29 september 2020

Central Asia news

Uzbekistan aspires for leadership in the market of Central Asian gas transportation

04.05.2007 21:23 msk

RBK Daily

Business Uzbekistan

Uzbekistan intends to amplify gas transit across its territory to the amount equal to 50% of all Central Asian gas produce. Chinese rapidly growing economy is to become the principal buyer.

On April 30, President of Uzbekistan Islam Karimov received Ma Kai, Chairman of the State Committee for Development and Reforms of the People's Republic of China. A government agreement was signed. It stipulates joint construction of a gas pipeline (length 530 kilometers, annual capacity 30 billion cubic meters). This latter figure is particularly interesting. It approximately equals half of what gas Kazakhstan, Uzbekistan, and Tajikistan produce together.

The scope of all these designs is impressive, but experts say that Uzbekistan may encounter some difficulties, economic and political alike, in realization of these pretentious projects.

Uzbek and Chinese officials decline comment on the cost of the project, deadlines, or the route. Making her estimates on the basis of the proclaimed length of the future gas pipeline (530 kilometers), Anne-Louise Hugger of Economist Intelligence Unit assumes that it will run from the Ferghana Valley in the eastern part of Uzbekistan to Kyrgyzstan to China. As a matter of fact, Tashkent and Beijing made another agreement not long ago, one on joint survey and development of the Mingbulak field in the Ferghana Valley.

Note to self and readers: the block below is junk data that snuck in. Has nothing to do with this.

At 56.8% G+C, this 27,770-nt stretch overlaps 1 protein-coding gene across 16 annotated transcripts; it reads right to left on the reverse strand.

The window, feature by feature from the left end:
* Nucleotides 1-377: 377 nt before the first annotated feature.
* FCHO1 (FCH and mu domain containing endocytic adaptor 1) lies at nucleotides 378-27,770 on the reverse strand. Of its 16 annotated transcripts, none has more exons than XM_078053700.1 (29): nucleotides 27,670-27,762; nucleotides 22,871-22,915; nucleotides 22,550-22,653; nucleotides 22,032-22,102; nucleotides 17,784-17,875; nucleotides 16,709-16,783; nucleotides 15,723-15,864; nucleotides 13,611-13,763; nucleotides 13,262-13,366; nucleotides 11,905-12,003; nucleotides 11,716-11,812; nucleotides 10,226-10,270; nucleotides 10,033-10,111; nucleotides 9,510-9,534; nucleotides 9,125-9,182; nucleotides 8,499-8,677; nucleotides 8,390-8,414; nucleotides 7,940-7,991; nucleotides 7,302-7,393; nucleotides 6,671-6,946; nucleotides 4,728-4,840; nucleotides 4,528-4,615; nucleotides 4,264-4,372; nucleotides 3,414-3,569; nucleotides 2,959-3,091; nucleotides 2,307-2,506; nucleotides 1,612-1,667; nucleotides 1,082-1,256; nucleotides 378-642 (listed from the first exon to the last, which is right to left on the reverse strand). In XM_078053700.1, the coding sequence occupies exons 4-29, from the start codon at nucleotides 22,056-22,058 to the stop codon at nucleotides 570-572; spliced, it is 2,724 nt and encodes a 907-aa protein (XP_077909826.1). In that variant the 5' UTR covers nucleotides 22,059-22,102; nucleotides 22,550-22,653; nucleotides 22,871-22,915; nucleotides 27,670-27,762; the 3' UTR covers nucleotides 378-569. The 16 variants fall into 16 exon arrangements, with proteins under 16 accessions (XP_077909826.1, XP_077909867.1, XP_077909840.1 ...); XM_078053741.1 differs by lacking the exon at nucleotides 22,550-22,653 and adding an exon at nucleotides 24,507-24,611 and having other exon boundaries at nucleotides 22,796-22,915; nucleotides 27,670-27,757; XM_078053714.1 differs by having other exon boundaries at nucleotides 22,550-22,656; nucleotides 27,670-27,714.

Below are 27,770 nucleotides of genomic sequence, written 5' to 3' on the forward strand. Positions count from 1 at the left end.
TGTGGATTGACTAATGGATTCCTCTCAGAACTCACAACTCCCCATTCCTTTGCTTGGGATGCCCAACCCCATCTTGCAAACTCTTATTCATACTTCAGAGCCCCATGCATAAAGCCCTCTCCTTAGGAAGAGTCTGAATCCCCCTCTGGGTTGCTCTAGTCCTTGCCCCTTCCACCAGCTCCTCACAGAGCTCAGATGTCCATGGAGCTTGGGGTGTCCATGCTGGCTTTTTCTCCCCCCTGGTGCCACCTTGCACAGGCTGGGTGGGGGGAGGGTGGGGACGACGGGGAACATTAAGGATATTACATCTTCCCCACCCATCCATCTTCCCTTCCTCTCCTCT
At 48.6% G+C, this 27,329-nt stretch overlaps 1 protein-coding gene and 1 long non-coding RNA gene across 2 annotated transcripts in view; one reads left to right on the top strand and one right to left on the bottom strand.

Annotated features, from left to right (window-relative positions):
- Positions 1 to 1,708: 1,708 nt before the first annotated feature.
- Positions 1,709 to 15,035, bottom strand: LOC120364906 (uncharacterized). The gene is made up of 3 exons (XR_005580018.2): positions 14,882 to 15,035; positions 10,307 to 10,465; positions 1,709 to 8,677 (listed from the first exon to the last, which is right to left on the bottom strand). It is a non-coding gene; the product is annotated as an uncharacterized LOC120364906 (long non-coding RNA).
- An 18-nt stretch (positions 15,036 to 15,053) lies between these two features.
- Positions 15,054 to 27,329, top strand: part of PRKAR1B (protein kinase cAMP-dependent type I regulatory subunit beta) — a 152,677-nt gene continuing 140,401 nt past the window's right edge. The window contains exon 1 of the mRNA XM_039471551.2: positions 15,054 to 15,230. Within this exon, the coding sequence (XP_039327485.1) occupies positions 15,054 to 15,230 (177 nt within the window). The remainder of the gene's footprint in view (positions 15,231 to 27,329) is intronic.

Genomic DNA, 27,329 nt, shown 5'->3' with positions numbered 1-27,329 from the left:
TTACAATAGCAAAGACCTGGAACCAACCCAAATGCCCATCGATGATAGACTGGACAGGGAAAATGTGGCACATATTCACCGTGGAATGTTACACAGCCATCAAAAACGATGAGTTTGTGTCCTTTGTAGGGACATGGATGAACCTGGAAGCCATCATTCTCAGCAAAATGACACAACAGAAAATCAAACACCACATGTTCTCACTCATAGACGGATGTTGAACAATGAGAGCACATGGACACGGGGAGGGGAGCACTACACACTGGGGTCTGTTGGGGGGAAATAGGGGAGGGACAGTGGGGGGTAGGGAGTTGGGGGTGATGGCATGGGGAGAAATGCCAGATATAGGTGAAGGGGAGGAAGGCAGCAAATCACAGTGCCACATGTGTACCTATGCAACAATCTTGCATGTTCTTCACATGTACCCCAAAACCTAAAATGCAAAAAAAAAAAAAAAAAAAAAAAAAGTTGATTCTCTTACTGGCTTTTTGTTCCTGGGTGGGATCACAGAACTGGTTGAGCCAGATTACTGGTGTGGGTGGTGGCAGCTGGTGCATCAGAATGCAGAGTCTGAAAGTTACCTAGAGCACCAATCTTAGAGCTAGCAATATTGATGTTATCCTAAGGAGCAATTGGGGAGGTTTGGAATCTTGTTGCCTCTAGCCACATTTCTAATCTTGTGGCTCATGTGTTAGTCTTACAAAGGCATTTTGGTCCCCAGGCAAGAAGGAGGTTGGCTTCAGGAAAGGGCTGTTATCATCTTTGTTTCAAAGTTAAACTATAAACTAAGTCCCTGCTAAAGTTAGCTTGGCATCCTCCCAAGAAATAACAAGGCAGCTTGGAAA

As far as Hugger is concerned, the proclaimed running capacity (30 billion cubic meters) is "quite pretentious". Uzbekistan sold Gazprom (its prime buyer) only 9 billion cubic meters of gas in 2006. The volume may be increased to 13 billion cubic meters this year.

RusEnergy partner Mikhail Krutikhin agrees that 30 billion cubic meters of gas sound impressive but points out that Uzbekistan intends to boost its gas production through development of fields located to the south of the Aral Sea and on the right-hand bank of the Amudarja.

Krutikhin views the Uzbekistan-China gas pipeline as a promising project but says that Turkmenistan the rival may interfere and disrupt these plans. Uzbekistan and Turkmenistan are rivals in gas export. Turkmenistan in the meantime signed a gas export accord with China in 2006. It intends to restrict gas export to China to 8 billion cubic meters at first and up it as the new fields are developed. Experts point out that the struggle for the lucrative Chinese market will be won by the Central Asian country that concentrates on development of its gas extracting industry.

China finds Central Asian gas fields particularly promising. Uzbekistan and Turkmenistan once tried to enlist the services of Gazprom in development of their gas fields but Gazprom declined the offers (for economic reasons in Uzbekistan and political in Turkmenistan). "China is being much more aggressive and astute," Krutikhin said. Leaving its own gas fields conserved for the future generations, Beijing wants the West-East gas pipeline pumping Central Asian gas for now.